Pension: Defined contribution options in retirement explained | Personal Finance

The first thing you need to know is what type of pension savings you have, apart from your state pension. There are two types: defined benefit (or final salary in layman’s terms) or defined contribution.

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These are the gold standard of retirement funds – workplace pensions which give you a guaranteed income, based on your salary and length of service.

They are becoming increasingly rare these days, as employers find them too expensive to run.

The only real downside is that the new pension freedoms do not apply to these schemes.

You can’t dip into your pension pot. You typically get a tax-free lump sum and the rest goes to provide you with a guaranteed income for the rest of your life.

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These are workplace and private pensions where the total amount of money in your pension pot is based on the contributions made by you, and often by your employer, and how much

investment income the pension fund earns over the years of saving.

With these schemes, under the changes introduced in 2015, you get to choose how much money you want to take out and when you take it.

The new pension freedoms allow you to access funds from the age of 55. But this is just a starting point, it’s not a deadline.

If you don’t need the cash, then you don’t need to access your pot. Your best option could be to leave it all invested, until you actually need the money.

If you are heading towards the right time to access your pension, you have five options to choose from, outlined on the right.

With most defined contribution pensions you can take 25 per cent tax-free. The rest of it is taxable, and how much you pay will depend on when and how you take it.

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Use your pension to buy an annuity – an insurance policy that will give you a guaranteed income for life.

On a £60,000 pension pot, retiring at age 66, that could equal a £15,000 tax-free lump sum, with an income of around £2,300 a year for life from the remaining £45,000.

That is for a single-life, non-escalating annuity, which means the income would stay at the same level all your life and would stop when you die.

But there are other sorts of annuities to suit different needs. You can buy an annuity that will increase each year to keep up with inflation, or one that continues to pay out

to a dependent after you die.

And there are enhanced annuities that pay out higher pensions to people expected to die sooner – for example, smokers and those with certain medical conditions.


Your pension pot remains invested to give you a regular income that is adjustable to suit changing needs.

This is usually called flexi-access drawdown. An £80,000 pension pot, accessed at age 66 (assuming growth at 3 percent per year) could provide a £20,000 tax-free lump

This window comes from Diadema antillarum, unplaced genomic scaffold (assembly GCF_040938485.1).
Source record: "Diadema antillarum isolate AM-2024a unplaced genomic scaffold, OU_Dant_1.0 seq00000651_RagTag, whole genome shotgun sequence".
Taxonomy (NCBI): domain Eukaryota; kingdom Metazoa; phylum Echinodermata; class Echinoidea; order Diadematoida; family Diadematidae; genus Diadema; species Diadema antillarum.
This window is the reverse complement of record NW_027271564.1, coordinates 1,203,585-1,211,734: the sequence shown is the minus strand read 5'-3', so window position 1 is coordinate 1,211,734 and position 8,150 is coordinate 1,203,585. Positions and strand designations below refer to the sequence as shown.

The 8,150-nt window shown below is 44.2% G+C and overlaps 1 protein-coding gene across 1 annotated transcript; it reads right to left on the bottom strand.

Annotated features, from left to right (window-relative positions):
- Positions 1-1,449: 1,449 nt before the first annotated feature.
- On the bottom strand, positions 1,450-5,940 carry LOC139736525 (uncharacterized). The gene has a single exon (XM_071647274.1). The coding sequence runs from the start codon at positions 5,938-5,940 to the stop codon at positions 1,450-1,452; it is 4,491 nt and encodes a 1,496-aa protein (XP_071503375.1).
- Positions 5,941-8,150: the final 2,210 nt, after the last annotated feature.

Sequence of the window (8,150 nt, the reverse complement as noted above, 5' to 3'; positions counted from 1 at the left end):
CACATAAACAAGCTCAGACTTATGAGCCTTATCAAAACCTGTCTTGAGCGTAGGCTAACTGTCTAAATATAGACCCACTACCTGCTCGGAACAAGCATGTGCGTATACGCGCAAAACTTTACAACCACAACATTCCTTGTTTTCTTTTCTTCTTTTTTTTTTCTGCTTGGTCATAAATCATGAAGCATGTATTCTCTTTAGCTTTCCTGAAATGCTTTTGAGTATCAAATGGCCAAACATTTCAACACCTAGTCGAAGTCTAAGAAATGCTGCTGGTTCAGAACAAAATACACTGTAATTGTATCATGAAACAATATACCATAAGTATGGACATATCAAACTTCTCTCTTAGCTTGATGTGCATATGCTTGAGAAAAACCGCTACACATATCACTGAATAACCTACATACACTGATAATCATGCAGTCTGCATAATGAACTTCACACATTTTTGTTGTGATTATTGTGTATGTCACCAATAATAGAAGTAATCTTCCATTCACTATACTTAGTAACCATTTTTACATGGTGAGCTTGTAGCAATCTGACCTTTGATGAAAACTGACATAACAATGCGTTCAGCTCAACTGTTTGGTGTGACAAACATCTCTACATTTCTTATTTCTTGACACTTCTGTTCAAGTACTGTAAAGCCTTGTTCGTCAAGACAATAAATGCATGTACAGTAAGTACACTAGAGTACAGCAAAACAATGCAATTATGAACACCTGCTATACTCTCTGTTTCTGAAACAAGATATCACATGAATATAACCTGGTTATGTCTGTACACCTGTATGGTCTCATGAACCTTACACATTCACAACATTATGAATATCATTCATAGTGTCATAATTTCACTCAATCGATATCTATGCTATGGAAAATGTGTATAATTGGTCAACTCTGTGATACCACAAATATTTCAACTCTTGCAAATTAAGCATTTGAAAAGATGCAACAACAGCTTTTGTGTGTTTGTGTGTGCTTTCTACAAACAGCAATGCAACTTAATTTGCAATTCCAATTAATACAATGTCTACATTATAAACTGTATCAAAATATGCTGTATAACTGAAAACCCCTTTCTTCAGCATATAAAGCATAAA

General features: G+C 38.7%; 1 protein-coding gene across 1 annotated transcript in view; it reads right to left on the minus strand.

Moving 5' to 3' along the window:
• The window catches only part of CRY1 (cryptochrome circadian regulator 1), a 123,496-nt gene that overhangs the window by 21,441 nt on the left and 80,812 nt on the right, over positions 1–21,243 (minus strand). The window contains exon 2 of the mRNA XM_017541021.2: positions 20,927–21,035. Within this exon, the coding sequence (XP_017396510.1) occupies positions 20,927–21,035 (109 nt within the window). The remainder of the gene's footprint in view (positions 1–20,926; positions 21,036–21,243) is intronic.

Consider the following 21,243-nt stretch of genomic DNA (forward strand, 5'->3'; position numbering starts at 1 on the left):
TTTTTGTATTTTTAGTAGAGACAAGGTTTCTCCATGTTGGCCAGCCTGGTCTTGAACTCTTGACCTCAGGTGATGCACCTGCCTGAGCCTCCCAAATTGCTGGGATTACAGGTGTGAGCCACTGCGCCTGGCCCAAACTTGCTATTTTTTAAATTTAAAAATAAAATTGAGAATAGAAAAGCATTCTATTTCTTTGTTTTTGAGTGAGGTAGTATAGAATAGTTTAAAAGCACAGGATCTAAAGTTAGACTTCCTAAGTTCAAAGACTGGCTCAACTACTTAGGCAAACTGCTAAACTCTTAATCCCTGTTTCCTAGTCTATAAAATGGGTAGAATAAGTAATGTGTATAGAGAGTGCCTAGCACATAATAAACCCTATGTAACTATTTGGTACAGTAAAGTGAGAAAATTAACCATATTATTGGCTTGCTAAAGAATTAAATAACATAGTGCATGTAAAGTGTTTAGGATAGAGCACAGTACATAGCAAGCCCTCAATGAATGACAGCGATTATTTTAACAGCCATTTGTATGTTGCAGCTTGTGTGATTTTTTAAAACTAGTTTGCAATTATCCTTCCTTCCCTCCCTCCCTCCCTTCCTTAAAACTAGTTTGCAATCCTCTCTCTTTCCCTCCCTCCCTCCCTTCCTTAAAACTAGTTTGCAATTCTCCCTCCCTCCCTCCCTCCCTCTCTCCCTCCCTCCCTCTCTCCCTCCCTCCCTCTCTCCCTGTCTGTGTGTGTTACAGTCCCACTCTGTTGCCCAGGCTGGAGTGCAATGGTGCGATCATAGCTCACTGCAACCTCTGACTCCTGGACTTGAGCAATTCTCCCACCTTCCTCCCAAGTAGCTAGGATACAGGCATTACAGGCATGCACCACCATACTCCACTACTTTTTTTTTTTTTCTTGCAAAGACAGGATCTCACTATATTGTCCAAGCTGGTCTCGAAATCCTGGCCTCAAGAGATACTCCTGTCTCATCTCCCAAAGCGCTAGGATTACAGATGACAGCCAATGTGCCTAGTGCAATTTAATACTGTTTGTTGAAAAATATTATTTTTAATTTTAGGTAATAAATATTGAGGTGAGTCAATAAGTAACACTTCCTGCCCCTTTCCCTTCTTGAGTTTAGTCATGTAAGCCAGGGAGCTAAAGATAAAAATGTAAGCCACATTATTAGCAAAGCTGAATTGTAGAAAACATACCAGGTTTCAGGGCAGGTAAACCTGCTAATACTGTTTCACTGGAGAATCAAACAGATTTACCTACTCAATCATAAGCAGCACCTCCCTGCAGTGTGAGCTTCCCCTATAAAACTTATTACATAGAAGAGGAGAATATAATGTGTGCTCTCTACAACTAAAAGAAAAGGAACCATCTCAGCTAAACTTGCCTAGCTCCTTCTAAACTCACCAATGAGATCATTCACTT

sum and a monthly income of around £341, until you reach 85.

Or you can take your remaining balance in differing amounts as you wish. But you need to keep an eye on your balance if you want this cash to last for your retirement.

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As it is still invested, it is still at risk from fluctuations in the money markets. Your balance could go down as well as up.

You will also have to pay fees out of your fund to the company managing your investments.


Here you withdraw smaller sums of cash from your pot until it runs out. You decide when and how much you take.

Instead of a tax-free payout on retirement, each time you take out money, 25 percent is tax free and the rest is taxable at your nominal amount.

This option isn’t available through all pension providers. If yours doesn’t offer this, you can think about transferring your pot to a provider who does.

This can mean you can spread cash withdrawals over more than one tax year, and you might pay less tax.



Cash in your whole pot in one go. The first 25 percent is tax free, the remaining 75 percent is taxable.

Timing is vital if you choose this option. For example, accessing a pot while still working could nudge you into a higher tax band, and mean you pay 40 per cent on the taxable cash.

But if you wait until the tax year after giving up work, or when you are earning a lower amount, you could keep the tax you pay to a minimum.


You can use some of your pension pot to buy an annuity and create a guaranteed income for life and then leave the rest of it invested to access as you wish. Or, if you have more than one pension, you can use different options for each pot.

On a £60,000 pot, at age 66, you could, say: Take a £15,000 tax-free lump sum, turn £20,000 into an income for life – around £800 per year (on a single-life annuity that doesn’t change for the rest of your life), and leave £25,000 invested.

You can take this last sum either as an adjustable income or access it as you need it, say a withdrawal of £5,000 a year for five years.

But remember, any cash left invested is at risk, as the value of investments can go down as well as up. And again, there will be management fees to pay that will come out of your fund.